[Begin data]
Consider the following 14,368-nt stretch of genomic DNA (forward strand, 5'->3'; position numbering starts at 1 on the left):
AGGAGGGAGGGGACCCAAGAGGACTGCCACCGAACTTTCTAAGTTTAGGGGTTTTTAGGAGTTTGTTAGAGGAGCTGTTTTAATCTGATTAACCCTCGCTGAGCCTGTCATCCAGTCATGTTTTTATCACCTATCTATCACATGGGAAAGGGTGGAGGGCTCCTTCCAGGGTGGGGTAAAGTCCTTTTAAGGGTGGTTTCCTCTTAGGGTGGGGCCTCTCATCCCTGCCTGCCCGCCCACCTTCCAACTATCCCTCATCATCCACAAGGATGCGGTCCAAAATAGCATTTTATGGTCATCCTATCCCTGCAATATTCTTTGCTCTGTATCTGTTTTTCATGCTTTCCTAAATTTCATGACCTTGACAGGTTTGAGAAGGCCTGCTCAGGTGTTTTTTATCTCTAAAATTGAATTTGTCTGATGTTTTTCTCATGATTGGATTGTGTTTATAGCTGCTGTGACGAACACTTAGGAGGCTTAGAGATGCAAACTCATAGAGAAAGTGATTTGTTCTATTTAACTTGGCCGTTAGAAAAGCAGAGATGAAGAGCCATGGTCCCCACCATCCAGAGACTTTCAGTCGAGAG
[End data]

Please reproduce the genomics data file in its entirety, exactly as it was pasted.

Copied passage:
Consider the following 14,368-nt stretch of genomic DNA (forward strand, 5'->3'; position numbering starts at 1 on the left):
AGGAGGGAGGGGACCCAAGAGGACTGCCACCGAACTTTCTAAGTTTAGGGGTTTTTAGGAGTTTGTTAGAGGAGCTGTTTTAATCTGATTAACCCTCGCTGAGCCTGTCATCCAGTCATGTTTTTATCACCTATCTATCACATGGGAAAGGGTGGAGGGCTCCTTCCAGGGTGGGGTAAAGTCCTTTTAAGGGTGGTTTCCTCTTAGGGTGGGGCCTCTCATCCCTGCCTGCCCGCCCACCTTCCAACTATCCCTCATCATCCACAAGGATGCGGTCCAAAATAGCATTTTATGGTCATCCTATCCCTGCAATATTCTTTGCTCTGTATCTGTTTTTCATGCTTTCCTAAATTTCATGACCTTGACAGGTTTGAGAAGGCCTGCTCAGGTGTTTTTTATCTCTAAAATTGAATTTGTCTGATGTTTTTCTCATGATTGGATTGTGTTTATAGCTGCTGTGACGAACACTTAGGAGGCTTAGAGATGCAAACTCATAGAGAAAGTGATTTGTTCTATTTAACTTGGCCGTTAGAAAAGCAGAGATGAAGAGCCATGGTCCCCACCATCCAGAGACTTTCAGTCGAGAG